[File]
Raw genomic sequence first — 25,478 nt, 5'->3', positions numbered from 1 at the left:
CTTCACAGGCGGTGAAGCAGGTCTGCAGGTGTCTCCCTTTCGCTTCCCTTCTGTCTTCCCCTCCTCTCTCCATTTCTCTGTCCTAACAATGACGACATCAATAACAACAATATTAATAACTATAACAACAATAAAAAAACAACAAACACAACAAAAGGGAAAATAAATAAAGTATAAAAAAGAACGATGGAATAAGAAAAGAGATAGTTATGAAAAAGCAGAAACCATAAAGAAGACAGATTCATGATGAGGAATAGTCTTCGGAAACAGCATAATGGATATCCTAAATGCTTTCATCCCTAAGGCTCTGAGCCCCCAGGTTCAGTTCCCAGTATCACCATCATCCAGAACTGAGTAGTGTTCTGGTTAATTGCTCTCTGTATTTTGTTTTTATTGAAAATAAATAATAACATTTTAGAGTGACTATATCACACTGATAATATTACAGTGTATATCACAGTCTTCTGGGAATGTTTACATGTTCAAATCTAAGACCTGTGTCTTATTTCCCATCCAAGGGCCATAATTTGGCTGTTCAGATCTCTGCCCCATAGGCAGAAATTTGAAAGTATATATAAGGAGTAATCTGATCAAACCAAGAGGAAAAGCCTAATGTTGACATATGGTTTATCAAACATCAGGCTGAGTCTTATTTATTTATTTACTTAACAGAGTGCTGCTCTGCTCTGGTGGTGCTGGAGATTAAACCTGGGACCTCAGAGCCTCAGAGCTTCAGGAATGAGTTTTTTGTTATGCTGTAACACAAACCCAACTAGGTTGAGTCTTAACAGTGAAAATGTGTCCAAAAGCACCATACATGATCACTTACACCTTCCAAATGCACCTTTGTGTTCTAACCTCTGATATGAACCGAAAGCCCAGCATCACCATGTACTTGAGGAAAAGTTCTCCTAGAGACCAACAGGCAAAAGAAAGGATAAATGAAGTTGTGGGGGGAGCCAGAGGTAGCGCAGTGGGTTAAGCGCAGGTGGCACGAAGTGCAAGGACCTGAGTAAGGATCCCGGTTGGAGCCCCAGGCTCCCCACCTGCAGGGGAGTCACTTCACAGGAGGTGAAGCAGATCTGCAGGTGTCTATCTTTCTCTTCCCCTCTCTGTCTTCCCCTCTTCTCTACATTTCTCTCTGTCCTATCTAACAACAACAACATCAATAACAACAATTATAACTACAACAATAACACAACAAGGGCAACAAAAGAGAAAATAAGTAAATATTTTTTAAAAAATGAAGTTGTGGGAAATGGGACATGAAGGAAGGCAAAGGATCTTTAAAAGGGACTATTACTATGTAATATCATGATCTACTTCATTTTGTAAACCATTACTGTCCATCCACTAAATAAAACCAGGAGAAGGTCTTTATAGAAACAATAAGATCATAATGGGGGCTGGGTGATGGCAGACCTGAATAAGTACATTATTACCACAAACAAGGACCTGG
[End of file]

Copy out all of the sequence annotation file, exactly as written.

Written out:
Raw genomic sequence first — 25,478 nt, 5'->3', positions numbered from 1 at the left:
CTTCACAGGCGGTGAAGCAGGTCTGCAGGTGTCTCCCTTTCGCTTCCCTTCTGTCTTCCCCTCCTCTCTCCATTTCTCTGTCCTAACAATGACGACATCAATAACAACAATATTAATAACTATAACAACAATAAAAAAACAACAAACACAACAAAAGGGAAAATAAATAAAGTATAAAAAAGAACGATGGAATAAGAAAAGAGATAGTTATGAAAAAGCAGAAACCATAAAGAAGACAGATTCATGATGAGGAATAGTCTTCGGAAACAGCATAATGGATATCCTAAATGCTTTCATCCCTAAGGCTCTGAGCCCCCAGGTTCAGTTCCCAGTATCACCATCATCCAGAACTGAGTAGTGTTCTGGTTAATTGCTCTCTGTATTTTGTTTTTATTGAAAATAAATAATAACATTTTAGAGTGACTATATCACACTGATAATATTACAGTGTATATCACAGTCTTCTGGGAATGTTTACATGTTCAAATCTAAGACCTGTGTCTTATTTCCCATCCAAGGGCCATAATTTGGCTGTTCAGATCTCTGCCCCATAGGCAGAAATTTGAAAGTATATATAAGGAGTAATCTGATCAAACCAAGAGGAAAAGCCTAATGTTGACATATGGTTTATCAAACATCAGGCTGAGTCTTATTTATTTATTTACTTAACAGAGTGCTGCTCTGCTCTGGTGGTGCTGGAGATTAAACCTGGGACCTCAGAGCCTCAGAGCTTCAGGAATGAGTTTTTTGTTATGCTGTAACACAAACCCAACTAGGTTGAGTCTTAACAGTGAAAATGTGTCCAAAAGCACCATACATGATCACTTACACCTTCCAAATGCACCTTTGTGTTCTAACCTCTGATATGAACCGAAAGCCCAGCATCACCATGTACTTGAGGAAAAGTTCTCCTAGAGACCAACAGGCAAAAGAAAGGATAAATGAAGTTGTGGGGGGAGCCAGAGGTAGCGCAGTGGGTTAAGCGCAGGTGGCACGAAGTGCAAGGACCTGAGTAAGGATCCCGGTTGGAGCCCCAGGCTCCCCACCTGCAGGGGAGTCACTTCACAGGAGGTGAAGCAGATCTGCAGGTGTCTATCTTTCTCTTCCCCTCTCTGTCTTCCCCTCTTCTCTACATTTCTCTCTGTCCTATCTAACAACAACAACATCAATAACAACAATTATAACTACAACAATAACACAACAAGGGCAACAAAAGAGAAAATAAGTAAATATTTTTTAAAAAATGAAGTTGTGGGAAATGGGACATGAAGGAAGGCAAAGGATCTTTAAAAGGGACTATTACTATGTAATATCATGATCTACTTCATTTTGTAAACCATTACTGTCCATCCACTAAATAAAACCAGGAGAAGGTCTTTATAGAAACAATAAGATCATAATGGGGGCTGGGTGATGGCAGACCTGAATAAGTACATTATTACCACAAACAAGGACCTGG